Happy houseplants with GrowTropicals

This year’s RHS Urban Show introduces an innovative houseplant feature designed to deepen your understanding of selecting the perfect houseplant tailored to your home’s unique environment

Low-light tolerant houseplants
Happy Houseplants display Low-light houseplant

GrowTropicals, with designer Jacob James, are bringing a new exhibit to the RHS Urban Show, which aims to end the dreaded cycle of buying beautiful  indoor plants, only for them to droop and die at home.

Emphasising the importance of right plant, right place, this exhibit showcases an impressive array of 38 plants, ranging from the familiar to the rare and exotic. The plants are organised into three distinct categories based on their preference for sunlight, shade or humidity, ensuring everyone can find a plant that will thrive.

Houseplant care guides

Visitor on display of houseplants
Thirsty houseplant Low-ligth houseplant

Each plant has comprehensive information that includes whether the plant is safe for pets, its price range, specific light and water needs, and if it is edible. QR codes beside each category directs visitors to detailed care instructions, helping to not only make an informed choice at the show, but also succeed in nurturing the plants at home.

Right plant, right place

The exhibit emphasises sustainability through plant longevity and responsible gardening, highlighting the environmental and personal benefits of nurturing plants without contributing to waste. By selecting the right plants and providing detailed care information, the exhibit aims to reduce the cycle of purchasing and inadvertently killing plants.

Woman relaxes among houseplantsThis approach not only promotes a deeper connection between individuals and their plants but also advocates for a more sustainable practice of plant care, reducing waste and encouraging a more mindful interaction with our natural surroundings.

Jacob JamesJacob’s advice for indoor plants

1) Select the right plant for your home 
The first step to successful plant care begins even before you bring a plant home. Understanding your home’s environmental conditions is crucial. Different plants require different levels of humidity, temperature ranges, and light exposure to thrive. For instance, tropical plants generally prefer higher humidity and warmer temperatures, mimicking their native environments, while succulents and cacti are suited for drier air and can tolerate higher temperatures.

Assessing the conditions of your space, such as how dry or humid it is, the range of temperatures throughout the day and year, and which areas receive ample light-will guide you in choosing plants that are best adapted to your home's unique environment. This alignment between plant needs and home conditions is key to minimizing stress on the plant and reducing the care needed to keep it healthy.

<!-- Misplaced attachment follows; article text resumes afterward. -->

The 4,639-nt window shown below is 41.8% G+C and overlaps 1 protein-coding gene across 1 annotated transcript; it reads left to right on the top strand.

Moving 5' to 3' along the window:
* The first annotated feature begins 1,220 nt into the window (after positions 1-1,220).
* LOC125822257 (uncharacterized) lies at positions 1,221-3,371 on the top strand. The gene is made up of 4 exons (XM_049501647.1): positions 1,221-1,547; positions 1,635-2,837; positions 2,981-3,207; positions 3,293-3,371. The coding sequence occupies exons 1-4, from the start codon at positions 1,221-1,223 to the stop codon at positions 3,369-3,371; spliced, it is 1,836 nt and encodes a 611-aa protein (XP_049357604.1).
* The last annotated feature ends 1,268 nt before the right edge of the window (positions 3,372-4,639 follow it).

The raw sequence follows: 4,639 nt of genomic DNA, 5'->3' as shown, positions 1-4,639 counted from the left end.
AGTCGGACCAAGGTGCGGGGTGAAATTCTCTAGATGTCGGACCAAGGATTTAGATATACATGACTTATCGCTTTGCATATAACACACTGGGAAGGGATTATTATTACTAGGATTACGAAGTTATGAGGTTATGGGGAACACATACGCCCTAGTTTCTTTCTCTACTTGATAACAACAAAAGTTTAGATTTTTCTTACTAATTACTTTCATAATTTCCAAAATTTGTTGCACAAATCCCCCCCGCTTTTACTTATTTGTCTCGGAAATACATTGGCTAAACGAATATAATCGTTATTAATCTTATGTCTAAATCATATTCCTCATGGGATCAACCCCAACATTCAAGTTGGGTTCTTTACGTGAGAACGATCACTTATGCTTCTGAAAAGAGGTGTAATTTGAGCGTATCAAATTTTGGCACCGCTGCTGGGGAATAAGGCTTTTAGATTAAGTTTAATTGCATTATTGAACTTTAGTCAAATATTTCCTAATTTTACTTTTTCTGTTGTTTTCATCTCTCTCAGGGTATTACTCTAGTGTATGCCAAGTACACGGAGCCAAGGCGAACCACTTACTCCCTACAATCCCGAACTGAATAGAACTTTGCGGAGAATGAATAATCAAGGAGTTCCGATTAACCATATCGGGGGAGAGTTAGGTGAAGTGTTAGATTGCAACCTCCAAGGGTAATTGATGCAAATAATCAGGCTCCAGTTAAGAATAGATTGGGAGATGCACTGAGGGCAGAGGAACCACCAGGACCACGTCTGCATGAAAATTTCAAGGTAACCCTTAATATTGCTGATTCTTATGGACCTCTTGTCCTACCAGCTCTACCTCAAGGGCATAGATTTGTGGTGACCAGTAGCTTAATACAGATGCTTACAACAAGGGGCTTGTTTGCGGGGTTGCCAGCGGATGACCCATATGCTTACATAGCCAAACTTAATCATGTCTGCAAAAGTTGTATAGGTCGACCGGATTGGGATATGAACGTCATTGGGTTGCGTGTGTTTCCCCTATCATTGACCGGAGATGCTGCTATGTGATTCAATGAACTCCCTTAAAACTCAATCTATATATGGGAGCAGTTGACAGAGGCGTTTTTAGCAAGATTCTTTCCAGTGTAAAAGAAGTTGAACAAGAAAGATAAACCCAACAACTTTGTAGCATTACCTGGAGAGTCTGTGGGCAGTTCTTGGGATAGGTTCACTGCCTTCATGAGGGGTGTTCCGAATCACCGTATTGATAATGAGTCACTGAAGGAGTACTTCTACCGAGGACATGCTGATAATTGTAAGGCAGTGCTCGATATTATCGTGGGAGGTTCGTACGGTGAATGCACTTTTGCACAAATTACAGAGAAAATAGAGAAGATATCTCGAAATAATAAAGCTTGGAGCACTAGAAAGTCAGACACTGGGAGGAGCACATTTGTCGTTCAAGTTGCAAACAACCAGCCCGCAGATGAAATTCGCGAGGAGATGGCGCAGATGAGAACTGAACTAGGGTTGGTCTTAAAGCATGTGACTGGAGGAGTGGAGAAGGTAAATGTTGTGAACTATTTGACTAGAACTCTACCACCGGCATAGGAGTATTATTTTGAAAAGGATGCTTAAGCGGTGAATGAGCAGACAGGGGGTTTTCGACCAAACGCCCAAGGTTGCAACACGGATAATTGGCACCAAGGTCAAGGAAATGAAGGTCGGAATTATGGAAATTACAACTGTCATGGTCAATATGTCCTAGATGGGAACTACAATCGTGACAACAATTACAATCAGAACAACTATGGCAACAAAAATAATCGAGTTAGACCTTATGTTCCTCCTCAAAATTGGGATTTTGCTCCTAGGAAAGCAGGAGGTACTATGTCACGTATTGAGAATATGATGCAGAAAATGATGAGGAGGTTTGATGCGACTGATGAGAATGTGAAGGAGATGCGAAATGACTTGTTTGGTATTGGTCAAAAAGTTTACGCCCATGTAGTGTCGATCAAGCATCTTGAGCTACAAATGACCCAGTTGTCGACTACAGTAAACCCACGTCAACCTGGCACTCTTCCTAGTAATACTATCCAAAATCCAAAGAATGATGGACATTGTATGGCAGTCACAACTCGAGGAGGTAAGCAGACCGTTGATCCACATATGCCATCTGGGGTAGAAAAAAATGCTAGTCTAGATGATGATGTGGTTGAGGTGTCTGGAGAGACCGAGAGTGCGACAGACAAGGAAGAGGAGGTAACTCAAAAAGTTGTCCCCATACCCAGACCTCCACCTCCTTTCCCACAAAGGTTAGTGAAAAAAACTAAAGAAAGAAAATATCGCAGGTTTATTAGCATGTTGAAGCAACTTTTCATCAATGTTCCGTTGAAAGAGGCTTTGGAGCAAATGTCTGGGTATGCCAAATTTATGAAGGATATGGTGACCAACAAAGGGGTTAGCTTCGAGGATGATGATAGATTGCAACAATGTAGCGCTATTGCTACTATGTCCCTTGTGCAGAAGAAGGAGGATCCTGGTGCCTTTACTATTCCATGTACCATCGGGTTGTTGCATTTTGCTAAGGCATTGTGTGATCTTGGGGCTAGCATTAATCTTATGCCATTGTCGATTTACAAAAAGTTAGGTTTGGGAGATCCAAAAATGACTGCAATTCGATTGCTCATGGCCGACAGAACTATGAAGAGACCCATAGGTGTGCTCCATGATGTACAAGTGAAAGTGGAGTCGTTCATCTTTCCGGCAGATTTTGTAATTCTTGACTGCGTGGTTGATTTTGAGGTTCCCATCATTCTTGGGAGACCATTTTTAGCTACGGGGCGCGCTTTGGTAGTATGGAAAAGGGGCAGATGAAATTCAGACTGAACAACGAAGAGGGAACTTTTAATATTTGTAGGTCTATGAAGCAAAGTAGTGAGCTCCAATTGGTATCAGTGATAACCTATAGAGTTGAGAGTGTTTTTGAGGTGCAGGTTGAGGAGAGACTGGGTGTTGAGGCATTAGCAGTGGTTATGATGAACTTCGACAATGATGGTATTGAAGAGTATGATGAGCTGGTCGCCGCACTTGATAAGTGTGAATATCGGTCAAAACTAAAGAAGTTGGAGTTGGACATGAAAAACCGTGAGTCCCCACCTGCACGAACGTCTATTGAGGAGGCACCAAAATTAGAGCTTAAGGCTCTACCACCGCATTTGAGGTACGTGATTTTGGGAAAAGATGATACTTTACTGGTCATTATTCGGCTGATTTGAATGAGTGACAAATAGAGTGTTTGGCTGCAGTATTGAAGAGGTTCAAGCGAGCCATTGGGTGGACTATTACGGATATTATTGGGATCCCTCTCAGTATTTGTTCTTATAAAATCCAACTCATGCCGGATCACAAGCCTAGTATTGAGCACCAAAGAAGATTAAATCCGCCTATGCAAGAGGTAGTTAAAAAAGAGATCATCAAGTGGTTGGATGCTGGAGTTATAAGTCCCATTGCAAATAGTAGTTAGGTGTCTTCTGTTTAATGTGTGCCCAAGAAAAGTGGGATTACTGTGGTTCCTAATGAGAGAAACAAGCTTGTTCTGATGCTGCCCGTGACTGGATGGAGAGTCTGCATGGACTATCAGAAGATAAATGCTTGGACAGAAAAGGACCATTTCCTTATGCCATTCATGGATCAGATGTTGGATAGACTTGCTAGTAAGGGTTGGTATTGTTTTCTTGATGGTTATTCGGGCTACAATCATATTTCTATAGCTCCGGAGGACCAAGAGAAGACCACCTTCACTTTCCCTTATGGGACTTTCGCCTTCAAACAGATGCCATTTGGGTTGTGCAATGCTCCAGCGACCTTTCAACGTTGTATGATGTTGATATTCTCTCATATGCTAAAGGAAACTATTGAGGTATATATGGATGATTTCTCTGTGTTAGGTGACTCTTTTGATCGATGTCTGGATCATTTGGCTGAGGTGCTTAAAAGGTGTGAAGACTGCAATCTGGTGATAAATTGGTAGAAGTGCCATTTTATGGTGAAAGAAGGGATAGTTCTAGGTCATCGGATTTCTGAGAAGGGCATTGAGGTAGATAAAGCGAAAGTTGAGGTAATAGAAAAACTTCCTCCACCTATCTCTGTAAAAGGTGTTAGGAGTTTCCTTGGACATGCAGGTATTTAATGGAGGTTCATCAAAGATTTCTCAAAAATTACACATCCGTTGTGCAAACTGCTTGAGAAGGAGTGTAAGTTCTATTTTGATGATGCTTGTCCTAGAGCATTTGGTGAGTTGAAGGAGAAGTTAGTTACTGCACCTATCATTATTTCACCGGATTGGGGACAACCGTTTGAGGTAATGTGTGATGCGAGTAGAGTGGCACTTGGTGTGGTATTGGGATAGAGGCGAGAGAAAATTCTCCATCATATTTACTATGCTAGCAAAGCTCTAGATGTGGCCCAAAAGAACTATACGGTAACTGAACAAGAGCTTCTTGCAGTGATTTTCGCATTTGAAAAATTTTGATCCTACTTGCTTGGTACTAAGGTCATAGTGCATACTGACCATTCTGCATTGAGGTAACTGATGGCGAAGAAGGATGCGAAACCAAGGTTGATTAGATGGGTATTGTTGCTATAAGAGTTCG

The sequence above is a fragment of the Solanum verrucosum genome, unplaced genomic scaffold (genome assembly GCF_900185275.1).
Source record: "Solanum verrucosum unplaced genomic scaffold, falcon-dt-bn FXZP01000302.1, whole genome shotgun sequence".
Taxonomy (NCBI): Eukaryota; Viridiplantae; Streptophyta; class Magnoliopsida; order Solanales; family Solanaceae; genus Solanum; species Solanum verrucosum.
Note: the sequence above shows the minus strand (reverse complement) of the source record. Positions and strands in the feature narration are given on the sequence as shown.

2) Don’t overcare (most deaths are from overwatering)
One of the most common pitfalls in plant care is overwatering, which can lead to root rot, a condition that is often fatal to plants. Overcaring stems from a well-intentioned desire to ensure plants have enough water and nutrients, but it’s important to remember that different plants have vastly different water needs. Overwatering can suffocate plant roots, depriving them of the oxygen they need to absorb nutrients and water efficiently.

To avoid this, ensure you understand the watering needs of each specific plant. Most plants prefer allowing the top inch or two of soil to dry out before watering again. Using pots with drainage holes and checking the soil moisture are good practices to prevent overwatering. Learning to recognise the signs of both under and over-watering can help you adjust your care routine to what your plant truly needs.

More from the RHS

3) Give the plant more light than you think
Light is one of the most critical factors in plant health, yet it is often
underestimated in indoor gardening. Photosynthesis, the process by which plants convert light into energy, is essential for growth and vitality. Many houseplants are marketed as ‘low light plants, which can be misleading. While these plants can survive in low light conditions, they will not thrive or grow vigorously without adequate light.

If possible, place plants near windows or in areas where they can receive ample indirect sunlight for the majority of the day. For spaces that lack natural light, consider using grow lights to supplement light exposure. These can be particularly beneficial during winter months when daylight hours are shorter. Observing your plant’s response to its light environment can provide valuable cues for adjustment; for example, leggy growth or leaning towards a light source often indicates the need for more light.

Drone view over displayHappy Houseplants aims to empower individuals living in small spaces with the knowledge and tools to overcome common challenges, so they can create thriving indoor gardens that enhance their environment. Happy houseplants make for happy urban gardeners.

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The Royal Horticultural Society is the UK’s leading gardening charity. We aim to enrich everyone’s life through plants, and make the UK a greener and more beautiful place.